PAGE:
Yet John McCain himself stands behind the lies and the dishonor. There is not a kernel of truth in the statement that Barack Obama called Sarah Palin a pig. There is not an iota of reality in McCain’s attack on Obama’s supporting comprehensive sex education for kindergartners. As we all know, he voted to help children avoid sexual predators.

On the sexual predator question, I would refer you to the article below that shows conclusively that either Obama’s intentions and his vote were not on friendly terms with each other or that Obama is dishonest. I don’t believe the second, so I go with the former.

However, the other horrific lie John McCain appears to have told is that “Obama called Palin a pig.” Before I can reply to that charge, I’d need to see where McCain claimed Obama called Palin a pig. i did find this on the Associated Press website.  

Did he call her a pig?” McCain was asked. “No, I but know that he chooses his words carefully, and it was the wrong thing to say,” he responded.

As I recall, the charge was nuanced, not arguing that he called her a pig, but that his words were, in the context in which they were spoken, easily taken that way. In other words, Obama didn’t directly call her a pig, but he knew that his audience would take it that way, as they did, or else he didn’t know and should have.

I have a hard time remembering what exactly the ad said because I can’t find it on line for some reason. And that matters, because all I’m commenting on here is whether John McCain actually lied about what Obama said. I would argue that, given the context, one could defend the statement that Obama was calling Palin a pig. It was indirect, if he was, but I think one could defend the statement.

I don’t believe McCain should have accused Obama of doing so, if he did. I do think McCain has a case to make that Obama knew what he was doing and either did or should have known how his words would be taken IN THE CONTEXT they were delivered.

So it is wrong to say McCain lied. I’m not sure how much more is wrong. Maybe McCain’s ultimate goal was to show that Obama isn’t such a great communicator after all. If that was his goal and if he put questions in people’s mind, then he was successful. I’m not sure the success was worth it for him though.

Obama has great communication skills, especially on the inspirational, formal side. Then that is where he will also be most vulnerable to pride and therefore break down. Obama should have been aware of how these words would be taken. Maybe he still should have said them. Maybe it was a truly great line.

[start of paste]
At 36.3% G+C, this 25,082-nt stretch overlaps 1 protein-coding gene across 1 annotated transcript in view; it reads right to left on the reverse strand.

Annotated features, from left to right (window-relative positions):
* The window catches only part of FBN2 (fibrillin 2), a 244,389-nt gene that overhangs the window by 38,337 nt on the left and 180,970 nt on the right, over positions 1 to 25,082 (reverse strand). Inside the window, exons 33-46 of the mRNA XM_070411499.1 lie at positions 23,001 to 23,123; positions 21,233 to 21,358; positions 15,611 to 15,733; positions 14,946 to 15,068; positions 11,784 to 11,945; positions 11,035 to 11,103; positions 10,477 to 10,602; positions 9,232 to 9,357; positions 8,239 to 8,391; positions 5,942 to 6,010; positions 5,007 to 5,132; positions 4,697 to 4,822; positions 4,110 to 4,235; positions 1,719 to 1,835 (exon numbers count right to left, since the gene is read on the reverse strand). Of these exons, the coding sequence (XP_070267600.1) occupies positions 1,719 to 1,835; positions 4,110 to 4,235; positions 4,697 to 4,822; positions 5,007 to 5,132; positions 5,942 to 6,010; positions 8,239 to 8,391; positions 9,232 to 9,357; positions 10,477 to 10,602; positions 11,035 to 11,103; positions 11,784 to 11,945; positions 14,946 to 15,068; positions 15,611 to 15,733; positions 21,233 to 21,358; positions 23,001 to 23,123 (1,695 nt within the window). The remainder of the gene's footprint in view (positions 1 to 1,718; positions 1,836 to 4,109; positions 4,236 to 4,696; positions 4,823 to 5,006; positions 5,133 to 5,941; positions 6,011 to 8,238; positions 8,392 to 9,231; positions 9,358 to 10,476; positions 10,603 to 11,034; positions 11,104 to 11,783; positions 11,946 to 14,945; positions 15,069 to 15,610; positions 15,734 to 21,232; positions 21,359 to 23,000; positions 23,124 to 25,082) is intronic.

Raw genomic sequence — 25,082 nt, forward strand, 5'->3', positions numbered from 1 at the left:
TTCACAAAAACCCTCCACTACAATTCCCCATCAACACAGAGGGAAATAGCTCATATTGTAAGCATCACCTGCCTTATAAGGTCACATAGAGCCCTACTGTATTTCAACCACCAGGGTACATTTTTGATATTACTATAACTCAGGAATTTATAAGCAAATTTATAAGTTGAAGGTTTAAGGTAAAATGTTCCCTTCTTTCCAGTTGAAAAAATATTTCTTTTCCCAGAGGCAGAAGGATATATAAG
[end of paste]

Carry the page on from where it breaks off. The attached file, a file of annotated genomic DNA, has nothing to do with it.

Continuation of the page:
But he can’t accuse McCain of lying by making McCain say something he never said.

That nuance shouldn’t give the democrats and the media any problem, because everybody knows they are much more refined and nuanced than the red neck Republicans.

I emphasize “everbody knows” because that is what Mr. Mellman emphasizes in his, er, article. Give it a read. Look for the support for his points and see if he does better than your junior high student.

By the way, Mellman, who writes for the HIll, “is president of The Mellman Group and has worked for Democratic candidates and causes since 1982, including Sen. John Kerry (D-Mass.) in 2004.”

I must hastily add that I do these blogs for educational purposes (practicing the application of reason to the argument), not for political reasons. I am amused by the media’s strategy for dealing with McCain/Palin and find it deeply disappointing at the same time. When I consider how silly and one sided the coverage has been, I shake my head and wish for more educated news folk.

Now that nobody knows how to think, those who speak don’t have anybody whose presence shames them when they open their mouths. This is a greater loss than we think.

My point on the issue is that if they’re going to go after McCain for his character, they’ll have to pull their teeth out of the carcass they’re gnawing on (the lipstick and sex ed accusations) and recognize it’s an empty skin. They’re leaving the impression of political amateurity, which makes sense, since there are now so many news people that the skill level would have to drop without an extensive minor league system to prepare them.

When you boil down what the media have come up with, it seems as if what this election boils down to is whether John McCain lied about things he didn’t clearly lie about even though everybody knows he did and whether Barack Obama or Sarah Palin is more experienced. Go figure.